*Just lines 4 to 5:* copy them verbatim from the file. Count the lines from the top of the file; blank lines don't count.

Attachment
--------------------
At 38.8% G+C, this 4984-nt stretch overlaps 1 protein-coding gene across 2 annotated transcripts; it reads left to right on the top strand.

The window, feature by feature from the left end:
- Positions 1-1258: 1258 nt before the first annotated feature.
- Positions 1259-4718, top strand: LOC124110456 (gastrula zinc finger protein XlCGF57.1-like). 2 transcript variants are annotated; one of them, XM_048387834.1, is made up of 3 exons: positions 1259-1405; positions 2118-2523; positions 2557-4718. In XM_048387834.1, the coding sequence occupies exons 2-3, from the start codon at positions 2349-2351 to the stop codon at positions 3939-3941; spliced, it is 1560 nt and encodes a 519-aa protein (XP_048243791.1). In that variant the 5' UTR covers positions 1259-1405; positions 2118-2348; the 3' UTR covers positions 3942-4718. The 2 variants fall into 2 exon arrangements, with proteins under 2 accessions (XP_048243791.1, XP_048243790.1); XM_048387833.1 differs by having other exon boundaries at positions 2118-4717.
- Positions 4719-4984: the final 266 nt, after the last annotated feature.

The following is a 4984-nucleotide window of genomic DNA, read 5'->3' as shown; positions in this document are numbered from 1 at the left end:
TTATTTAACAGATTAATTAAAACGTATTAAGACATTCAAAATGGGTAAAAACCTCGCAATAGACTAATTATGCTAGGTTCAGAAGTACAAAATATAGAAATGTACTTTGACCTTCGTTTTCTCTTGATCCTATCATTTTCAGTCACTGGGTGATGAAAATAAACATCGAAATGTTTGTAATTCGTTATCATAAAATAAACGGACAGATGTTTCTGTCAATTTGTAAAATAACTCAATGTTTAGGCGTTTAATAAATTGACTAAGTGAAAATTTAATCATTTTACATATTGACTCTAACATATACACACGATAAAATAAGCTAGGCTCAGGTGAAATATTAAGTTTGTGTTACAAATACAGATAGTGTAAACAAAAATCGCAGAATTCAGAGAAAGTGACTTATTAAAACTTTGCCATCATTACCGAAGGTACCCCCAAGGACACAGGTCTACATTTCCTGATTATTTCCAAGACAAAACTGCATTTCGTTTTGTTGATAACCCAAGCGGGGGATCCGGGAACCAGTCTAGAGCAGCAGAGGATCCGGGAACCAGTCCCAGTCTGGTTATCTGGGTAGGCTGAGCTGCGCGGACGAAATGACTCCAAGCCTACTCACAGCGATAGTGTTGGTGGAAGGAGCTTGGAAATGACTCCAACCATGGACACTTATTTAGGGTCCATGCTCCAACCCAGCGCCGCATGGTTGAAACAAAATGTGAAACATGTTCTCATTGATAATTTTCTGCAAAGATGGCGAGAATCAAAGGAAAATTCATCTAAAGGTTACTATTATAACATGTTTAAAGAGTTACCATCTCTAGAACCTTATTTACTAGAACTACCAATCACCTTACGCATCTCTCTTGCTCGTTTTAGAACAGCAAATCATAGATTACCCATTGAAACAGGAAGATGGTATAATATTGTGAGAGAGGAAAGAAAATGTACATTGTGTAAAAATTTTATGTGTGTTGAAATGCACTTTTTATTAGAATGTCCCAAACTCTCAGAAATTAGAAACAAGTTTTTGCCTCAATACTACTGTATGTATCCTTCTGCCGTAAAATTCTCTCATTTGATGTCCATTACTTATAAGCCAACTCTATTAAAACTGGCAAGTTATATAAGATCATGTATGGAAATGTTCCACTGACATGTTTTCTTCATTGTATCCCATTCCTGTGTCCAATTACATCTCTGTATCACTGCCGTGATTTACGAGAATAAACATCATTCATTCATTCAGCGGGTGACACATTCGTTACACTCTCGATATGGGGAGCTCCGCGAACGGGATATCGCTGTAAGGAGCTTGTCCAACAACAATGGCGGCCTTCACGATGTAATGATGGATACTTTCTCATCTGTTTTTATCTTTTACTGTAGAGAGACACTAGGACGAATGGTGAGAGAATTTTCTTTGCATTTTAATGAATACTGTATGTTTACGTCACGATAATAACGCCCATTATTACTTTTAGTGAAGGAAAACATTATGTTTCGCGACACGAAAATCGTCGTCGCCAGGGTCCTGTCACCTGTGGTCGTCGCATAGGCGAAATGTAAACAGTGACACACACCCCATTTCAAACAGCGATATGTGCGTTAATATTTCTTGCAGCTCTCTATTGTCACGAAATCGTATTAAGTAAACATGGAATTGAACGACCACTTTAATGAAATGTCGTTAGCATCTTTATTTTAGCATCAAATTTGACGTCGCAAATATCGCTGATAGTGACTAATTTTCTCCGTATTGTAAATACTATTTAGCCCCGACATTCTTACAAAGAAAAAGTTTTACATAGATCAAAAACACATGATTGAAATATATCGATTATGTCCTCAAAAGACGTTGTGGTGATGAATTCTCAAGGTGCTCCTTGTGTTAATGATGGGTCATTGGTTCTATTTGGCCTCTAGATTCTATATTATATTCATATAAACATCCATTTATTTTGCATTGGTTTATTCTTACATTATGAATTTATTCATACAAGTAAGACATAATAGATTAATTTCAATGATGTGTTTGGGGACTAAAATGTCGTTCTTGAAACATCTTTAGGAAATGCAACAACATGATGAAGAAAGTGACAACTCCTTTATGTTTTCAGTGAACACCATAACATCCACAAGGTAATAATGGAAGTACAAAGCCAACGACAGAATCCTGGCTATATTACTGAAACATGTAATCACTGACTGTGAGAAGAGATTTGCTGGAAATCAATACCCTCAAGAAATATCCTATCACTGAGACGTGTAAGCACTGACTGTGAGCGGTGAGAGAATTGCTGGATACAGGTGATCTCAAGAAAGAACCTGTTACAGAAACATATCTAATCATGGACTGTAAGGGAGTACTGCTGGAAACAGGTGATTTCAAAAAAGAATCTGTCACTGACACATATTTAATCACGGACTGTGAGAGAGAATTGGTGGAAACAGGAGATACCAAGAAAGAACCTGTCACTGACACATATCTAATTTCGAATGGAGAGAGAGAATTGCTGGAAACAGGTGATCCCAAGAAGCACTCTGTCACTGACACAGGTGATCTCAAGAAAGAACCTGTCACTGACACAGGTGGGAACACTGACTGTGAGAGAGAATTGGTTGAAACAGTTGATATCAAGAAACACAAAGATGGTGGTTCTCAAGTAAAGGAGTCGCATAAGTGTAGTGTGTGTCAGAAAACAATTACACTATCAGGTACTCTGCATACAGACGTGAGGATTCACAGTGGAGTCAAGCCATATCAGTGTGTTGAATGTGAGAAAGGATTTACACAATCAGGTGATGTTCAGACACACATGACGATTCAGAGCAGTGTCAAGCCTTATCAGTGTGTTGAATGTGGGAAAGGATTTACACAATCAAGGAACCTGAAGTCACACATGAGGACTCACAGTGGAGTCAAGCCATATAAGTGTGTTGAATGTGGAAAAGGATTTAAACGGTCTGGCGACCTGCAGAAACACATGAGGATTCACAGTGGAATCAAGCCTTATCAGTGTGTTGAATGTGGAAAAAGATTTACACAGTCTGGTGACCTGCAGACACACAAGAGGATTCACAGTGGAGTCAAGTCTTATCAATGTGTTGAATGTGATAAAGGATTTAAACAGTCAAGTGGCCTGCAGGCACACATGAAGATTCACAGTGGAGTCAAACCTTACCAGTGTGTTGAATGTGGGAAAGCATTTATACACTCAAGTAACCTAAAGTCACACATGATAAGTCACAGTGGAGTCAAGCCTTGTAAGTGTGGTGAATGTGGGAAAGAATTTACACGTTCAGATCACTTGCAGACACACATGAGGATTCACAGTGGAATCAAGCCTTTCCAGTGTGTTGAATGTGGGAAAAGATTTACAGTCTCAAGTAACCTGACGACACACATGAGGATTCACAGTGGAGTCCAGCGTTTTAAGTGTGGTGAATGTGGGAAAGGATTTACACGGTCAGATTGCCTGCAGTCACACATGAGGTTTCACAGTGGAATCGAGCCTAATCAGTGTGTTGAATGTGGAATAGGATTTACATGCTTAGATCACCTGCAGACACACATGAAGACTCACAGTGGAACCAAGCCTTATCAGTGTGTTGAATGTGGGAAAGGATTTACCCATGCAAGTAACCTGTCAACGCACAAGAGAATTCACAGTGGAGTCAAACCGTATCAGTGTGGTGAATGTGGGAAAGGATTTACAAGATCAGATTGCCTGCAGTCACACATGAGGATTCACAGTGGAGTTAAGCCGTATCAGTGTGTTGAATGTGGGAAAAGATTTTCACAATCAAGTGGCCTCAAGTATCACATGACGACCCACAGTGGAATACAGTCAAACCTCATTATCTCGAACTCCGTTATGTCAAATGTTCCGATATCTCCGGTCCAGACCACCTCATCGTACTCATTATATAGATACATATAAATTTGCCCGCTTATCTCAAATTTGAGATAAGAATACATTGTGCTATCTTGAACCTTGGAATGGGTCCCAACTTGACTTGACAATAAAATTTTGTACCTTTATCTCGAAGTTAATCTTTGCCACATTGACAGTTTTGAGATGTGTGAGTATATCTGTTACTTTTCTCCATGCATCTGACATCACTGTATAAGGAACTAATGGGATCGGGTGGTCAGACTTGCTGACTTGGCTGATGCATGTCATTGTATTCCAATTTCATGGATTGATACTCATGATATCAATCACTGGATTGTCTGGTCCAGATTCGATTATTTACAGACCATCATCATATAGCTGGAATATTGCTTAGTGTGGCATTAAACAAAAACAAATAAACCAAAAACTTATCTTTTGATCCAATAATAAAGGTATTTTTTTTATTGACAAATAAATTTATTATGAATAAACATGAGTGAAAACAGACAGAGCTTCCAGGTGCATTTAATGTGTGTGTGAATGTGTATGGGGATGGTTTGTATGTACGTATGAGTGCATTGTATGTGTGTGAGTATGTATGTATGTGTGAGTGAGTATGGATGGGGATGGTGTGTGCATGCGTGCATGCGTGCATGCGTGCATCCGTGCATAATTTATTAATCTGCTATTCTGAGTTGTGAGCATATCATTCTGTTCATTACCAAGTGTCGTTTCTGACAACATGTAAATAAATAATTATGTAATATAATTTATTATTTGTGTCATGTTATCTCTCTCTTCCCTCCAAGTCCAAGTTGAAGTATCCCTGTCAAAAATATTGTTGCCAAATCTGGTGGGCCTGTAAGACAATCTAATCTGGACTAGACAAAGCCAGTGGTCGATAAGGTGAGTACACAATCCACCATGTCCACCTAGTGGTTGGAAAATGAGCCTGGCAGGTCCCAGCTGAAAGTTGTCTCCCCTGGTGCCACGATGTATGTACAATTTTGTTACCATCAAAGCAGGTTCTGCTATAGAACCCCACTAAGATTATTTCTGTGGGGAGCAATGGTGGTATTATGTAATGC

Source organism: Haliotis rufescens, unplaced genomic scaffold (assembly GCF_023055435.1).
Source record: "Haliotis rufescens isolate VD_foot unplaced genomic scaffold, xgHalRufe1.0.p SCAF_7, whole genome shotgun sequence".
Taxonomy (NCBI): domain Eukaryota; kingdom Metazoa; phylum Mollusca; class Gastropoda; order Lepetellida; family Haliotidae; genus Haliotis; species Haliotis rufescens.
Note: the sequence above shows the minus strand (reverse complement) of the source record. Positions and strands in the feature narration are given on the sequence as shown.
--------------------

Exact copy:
- Positions 1259-4718, top strand: LOC124110456 (gastrula zinc finger protein XlCGF57.1-like). 2 transcript variants are annotated; one of them, XM_048387834.1, is made up of 3 exons: positions 1259-1405; positions 2118-2523; positions 2557-4718. In XM_048387834.1, the coding sequence occupies exons 2-3, from the start codon at positions 2349-2351 to the stop codon at positions 3939-3941; spliced, it is 1560 nt and encodes a 519-aa protein (XP_048243791.1). In that variant the 5' UTR covers positions 1259-1405; positions 2118-2348; the 3' UTR covers positions 3942-4718. The 2 variants fall into 2 exon arrangements, with proteins under 2 accessions (XP_048243791.1, XP_048243790.1); XM_048387833.1 differs by having other exon boundaries at positions 2118-4717.
- Positions 4719-4984: the final 266 nt, after the last annotated feature.